Super User is a question and answer site for computer enthusiasts and power users. Join them; it only takes a minute:

Sign up
Here's how it works:
  1. Anybody can ask a question
  2. Anybody can answer
  3. The best answers are voted up and rise to the top

Is this still something that can be done? IIRC you can get a standard network cable and plug it between two network cards but I've never done it and in these days of wireless, haven't heard of anyone doing it for a while.

For reference one PC is W7, the other XPSP3.

share|improve this question
up vote 10 down vote accepted

Yes you can do this, though you might need a cross-over cable.

However, if your cards are newish they may well support automatic MDI/MDI-X configuration . In which case a normal cable will work.

share|improve this answer
Thanks, I'll simply try to stick a regular ethernet cable in and see what happens! – Mr. Boy Jan 31 '11 at 15:26

This set of pages explain in depth what to do, cable wiring and XP configuration. This may be a little bit overkilling, since you probably just need to the confirmation it is possible to crosslink.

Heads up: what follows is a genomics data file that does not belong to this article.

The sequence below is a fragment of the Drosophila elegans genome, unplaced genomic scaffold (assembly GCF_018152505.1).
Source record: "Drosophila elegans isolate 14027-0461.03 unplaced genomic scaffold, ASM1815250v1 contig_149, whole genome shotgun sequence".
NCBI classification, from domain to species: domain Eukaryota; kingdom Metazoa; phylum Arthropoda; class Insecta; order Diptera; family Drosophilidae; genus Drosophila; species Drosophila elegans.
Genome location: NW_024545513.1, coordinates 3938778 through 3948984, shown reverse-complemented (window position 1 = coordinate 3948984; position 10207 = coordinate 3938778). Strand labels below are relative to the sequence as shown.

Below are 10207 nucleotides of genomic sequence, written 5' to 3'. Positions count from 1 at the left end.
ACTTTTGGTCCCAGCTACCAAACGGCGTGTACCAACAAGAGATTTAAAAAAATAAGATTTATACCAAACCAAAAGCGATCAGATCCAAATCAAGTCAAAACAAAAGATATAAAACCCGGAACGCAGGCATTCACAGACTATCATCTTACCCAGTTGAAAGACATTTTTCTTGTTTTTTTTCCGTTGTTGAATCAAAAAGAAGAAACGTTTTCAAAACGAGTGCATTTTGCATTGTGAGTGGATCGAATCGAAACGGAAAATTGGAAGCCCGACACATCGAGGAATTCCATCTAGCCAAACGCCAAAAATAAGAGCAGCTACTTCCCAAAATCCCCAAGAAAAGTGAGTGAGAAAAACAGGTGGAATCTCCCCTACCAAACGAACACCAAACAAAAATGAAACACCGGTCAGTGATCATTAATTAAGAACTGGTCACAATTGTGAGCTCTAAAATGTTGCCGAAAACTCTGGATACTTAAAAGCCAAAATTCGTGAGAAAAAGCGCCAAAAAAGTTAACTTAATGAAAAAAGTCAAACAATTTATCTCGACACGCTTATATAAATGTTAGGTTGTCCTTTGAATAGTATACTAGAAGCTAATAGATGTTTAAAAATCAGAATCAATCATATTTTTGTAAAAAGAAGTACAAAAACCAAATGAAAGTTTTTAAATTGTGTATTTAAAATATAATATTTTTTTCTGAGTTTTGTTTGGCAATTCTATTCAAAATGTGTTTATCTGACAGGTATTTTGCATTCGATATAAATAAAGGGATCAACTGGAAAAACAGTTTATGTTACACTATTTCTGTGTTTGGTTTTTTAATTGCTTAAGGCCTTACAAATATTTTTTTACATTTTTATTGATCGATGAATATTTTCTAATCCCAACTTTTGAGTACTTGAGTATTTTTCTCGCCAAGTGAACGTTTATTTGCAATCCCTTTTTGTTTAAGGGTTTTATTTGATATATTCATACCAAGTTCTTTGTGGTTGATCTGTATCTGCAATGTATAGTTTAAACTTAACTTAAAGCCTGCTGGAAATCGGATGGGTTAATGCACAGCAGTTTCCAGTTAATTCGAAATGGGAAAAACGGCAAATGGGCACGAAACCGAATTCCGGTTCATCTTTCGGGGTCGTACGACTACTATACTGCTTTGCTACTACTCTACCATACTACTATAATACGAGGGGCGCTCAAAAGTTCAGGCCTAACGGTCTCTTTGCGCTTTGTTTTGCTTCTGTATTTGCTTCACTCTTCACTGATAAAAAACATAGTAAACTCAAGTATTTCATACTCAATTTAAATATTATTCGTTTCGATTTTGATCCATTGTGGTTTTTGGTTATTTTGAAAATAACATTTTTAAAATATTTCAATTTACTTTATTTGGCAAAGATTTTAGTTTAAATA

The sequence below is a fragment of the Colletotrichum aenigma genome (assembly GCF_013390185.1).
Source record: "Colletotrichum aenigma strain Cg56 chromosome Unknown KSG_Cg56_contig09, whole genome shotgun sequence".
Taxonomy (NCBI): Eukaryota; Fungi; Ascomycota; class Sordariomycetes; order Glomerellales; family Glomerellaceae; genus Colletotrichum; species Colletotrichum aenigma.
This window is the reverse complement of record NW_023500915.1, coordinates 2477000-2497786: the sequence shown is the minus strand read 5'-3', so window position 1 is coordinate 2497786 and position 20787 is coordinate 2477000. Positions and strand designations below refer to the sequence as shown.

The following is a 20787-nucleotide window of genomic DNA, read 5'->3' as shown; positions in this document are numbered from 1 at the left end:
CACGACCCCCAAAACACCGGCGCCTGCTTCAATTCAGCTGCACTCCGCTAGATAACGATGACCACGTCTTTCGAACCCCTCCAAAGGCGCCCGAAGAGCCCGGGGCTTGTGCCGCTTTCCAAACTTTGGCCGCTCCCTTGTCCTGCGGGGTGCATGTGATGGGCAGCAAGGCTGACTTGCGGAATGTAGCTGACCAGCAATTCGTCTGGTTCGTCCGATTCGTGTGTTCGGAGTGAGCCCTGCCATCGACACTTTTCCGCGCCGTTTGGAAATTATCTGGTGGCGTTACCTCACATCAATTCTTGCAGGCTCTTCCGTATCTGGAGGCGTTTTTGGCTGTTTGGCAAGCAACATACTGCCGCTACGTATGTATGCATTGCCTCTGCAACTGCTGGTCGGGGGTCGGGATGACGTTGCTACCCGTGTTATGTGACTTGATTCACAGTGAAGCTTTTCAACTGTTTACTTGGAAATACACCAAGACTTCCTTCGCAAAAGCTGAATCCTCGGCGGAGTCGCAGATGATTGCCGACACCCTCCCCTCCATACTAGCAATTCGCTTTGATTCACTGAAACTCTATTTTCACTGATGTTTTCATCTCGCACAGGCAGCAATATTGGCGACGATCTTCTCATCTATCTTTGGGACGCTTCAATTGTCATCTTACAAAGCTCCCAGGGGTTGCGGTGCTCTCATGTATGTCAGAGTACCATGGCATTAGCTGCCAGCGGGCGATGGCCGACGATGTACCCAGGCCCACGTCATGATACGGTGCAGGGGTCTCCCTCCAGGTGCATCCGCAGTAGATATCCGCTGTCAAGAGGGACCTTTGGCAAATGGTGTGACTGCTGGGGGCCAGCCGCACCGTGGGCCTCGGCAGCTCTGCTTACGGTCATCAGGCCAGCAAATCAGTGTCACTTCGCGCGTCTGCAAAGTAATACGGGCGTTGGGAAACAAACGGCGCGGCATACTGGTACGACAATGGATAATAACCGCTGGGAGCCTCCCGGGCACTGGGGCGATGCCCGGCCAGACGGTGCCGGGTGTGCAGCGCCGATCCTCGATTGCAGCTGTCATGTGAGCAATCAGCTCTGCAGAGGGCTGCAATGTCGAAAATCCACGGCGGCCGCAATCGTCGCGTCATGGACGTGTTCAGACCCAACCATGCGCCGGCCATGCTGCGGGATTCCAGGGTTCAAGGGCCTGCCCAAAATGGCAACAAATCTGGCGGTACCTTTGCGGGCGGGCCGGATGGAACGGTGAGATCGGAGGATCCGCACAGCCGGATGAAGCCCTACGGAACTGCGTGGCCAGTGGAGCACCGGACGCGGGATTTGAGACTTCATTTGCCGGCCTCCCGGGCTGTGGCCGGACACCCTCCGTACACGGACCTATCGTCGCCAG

Note that Ethernet sockets are protected against bad wiring, and trying a solution cannot be harmful.

Also note that network cards may handle crossover thru software, with a normal cable (auto MDIX):

A comment that may be not appropriate to your case: Ethernet LAN usually run at 100 Mb/s, at best 1Gb/s (depending on your LAN adapters, and also your router / switch). If this is to copy data from one computer to another, sometime it is best to use other links (USB, eSATA), or even to use an external intermediate storage.

share|improve this answer
Naked links aren't particularly useful answers - even if the text of the link is descriptive. If nothing else the link is useless if the target site removes the page. The better answers present the information in their own words with a link as a reference. – ChrisF Jan 31 '11 at 12:23
Have complied with your suggestion. – bitlocked Jan 31 '11 at 13:12

In addition to the information provided about the type of cabling you will need for this setup you should also observe the IP configuration of each machine. Operating systems may assign a "169" reserved IP address; however, I recommend assigning an IP address to each machine to create a network between the two.

share|improve this answer

You must log in to answer this question.

Not the answer you're looking for? Browse other questions tagged .